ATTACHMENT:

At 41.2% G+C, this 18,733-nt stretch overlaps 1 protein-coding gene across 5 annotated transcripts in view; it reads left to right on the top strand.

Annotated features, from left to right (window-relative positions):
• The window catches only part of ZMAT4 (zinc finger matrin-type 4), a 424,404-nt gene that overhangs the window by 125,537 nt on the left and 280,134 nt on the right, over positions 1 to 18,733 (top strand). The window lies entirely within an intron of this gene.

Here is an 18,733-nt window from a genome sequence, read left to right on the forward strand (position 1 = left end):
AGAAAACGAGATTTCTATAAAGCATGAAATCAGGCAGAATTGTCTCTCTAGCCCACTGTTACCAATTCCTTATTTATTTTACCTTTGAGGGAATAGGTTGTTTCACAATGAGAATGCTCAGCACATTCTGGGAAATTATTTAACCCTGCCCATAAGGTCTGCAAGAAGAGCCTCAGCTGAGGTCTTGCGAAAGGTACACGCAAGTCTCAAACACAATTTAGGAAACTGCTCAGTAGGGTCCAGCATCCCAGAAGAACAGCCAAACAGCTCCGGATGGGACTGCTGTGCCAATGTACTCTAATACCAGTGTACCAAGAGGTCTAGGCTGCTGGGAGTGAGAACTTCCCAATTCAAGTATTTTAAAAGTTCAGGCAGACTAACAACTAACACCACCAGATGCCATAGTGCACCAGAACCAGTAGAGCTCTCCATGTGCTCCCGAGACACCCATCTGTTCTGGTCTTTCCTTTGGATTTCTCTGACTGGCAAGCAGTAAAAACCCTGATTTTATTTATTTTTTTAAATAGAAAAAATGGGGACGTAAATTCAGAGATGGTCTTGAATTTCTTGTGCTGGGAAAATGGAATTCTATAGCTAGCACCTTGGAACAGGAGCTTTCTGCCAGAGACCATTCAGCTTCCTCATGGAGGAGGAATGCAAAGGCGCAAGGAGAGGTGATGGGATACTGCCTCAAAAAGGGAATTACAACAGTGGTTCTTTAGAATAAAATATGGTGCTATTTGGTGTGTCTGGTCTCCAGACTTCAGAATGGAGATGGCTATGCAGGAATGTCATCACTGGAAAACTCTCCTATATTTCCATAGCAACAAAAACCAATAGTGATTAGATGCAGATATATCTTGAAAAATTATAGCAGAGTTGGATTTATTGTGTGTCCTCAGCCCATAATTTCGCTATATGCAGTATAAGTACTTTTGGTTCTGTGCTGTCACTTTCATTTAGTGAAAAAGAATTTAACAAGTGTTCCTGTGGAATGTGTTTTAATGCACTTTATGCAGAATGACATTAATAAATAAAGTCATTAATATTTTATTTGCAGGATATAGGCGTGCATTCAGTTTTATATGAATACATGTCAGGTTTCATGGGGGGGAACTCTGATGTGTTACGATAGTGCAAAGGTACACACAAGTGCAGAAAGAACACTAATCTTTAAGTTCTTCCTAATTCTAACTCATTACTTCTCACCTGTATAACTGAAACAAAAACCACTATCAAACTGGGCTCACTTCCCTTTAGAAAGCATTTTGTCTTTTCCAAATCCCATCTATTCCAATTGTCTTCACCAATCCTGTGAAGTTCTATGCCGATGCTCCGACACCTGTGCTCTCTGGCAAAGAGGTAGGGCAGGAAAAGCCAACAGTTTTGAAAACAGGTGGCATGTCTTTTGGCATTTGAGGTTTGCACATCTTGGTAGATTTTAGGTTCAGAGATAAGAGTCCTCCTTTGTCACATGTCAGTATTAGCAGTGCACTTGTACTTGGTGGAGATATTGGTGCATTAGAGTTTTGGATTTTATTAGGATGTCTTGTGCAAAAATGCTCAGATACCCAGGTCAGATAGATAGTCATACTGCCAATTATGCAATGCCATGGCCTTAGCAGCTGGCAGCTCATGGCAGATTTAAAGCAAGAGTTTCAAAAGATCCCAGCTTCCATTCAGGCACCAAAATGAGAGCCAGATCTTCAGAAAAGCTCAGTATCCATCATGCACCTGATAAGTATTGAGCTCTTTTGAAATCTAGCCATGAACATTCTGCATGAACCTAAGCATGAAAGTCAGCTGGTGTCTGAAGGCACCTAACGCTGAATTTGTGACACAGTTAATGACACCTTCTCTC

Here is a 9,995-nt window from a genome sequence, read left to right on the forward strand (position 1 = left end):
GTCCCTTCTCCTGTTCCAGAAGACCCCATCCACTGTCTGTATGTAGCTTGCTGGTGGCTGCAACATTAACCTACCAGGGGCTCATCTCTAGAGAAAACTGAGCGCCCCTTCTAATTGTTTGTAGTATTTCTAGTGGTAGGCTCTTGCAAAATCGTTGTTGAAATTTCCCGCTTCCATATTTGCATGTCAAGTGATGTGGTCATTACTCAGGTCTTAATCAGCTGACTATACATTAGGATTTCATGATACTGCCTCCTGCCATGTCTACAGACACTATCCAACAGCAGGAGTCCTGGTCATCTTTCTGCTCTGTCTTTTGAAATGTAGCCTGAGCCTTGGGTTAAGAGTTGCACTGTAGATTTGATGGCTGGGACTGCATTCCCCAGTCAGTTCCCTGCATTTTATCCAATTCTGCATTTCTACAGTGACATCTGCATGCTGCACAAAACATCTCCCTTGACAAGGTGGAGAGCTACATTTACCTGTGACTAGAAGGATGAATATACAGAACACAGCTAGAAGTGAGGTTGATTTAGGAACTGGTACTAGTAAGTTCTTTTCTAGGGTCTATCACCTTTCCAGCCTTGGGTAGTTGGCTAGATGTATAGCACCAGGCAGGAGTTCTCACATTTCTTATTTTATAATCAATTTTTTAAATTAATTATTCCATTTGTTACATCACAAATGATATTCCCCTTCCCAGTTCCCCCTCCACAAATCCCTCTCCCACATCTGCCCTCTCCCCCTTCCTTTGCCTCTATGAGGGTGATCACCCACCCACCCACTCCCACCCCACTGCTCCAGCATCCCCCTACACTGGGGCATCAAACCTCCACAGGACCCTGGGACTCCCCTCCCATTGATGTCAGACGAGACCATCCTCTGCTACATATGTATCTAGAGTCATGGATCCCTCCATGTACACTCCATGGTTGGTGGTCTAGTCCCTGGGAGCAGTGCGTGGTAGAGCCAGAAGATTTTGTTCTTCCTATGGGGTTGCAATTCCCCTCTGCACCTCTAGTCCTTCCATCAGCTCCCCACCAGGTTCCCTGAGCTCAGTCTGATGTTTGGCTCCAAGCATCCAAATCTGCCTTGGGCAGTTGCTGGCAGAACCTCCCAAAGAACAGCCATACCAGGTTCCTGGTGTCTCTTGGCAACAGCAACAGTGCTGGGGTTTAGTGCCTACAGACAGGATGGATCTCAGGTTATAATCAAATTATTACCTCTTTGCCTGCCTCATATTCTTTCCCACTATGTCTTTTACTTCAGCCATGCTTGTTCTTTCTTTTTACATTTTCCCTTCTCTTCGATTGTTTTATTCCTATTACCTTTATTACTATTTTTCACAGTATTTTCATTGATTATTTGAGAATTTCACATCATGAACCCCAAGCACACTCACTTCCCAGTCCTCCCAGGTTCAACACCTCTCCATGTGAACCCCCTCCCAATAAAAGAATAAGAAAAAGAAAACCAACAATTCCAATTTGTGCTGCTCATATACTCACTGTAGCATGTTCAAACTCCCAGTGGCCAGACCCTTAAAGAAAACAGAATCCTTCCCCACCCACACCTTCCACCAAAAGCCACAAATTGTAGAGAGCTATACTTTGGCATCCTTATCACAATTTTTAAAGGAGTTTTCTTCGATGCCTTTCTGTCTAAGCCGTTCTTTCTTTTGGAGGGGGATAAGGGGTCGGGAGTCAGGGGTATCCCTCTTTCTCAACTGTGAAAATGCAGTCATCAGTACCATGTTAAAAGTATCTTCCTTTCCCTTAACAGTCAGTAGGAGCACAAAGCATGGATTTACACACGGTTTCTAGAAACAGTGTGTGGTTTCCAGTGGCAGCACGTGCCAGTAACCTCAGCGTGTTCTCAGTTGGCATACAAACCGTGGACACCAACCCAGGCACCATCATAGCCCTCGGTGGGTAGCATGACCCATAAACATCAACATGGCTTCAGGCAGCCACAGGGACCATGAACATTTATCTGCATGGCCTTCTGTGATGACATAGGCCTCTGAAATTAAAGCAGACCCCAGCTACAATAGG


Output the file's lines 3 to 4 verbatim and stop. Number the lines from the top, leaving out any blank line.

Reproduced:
• The window catches only part of ZMAT4 (zinc finger matrin-type 4), a 424,404-nt gene that overhangs the window by 125,537 nt on the left and 280,134 nt on the right, over positions 1 to 18,733 (top strand). The window lies entirely within an intron of this gene.

Here is an 18,733-nt window from a genome sequence, read left to right on the forward strand (position 1 = left end):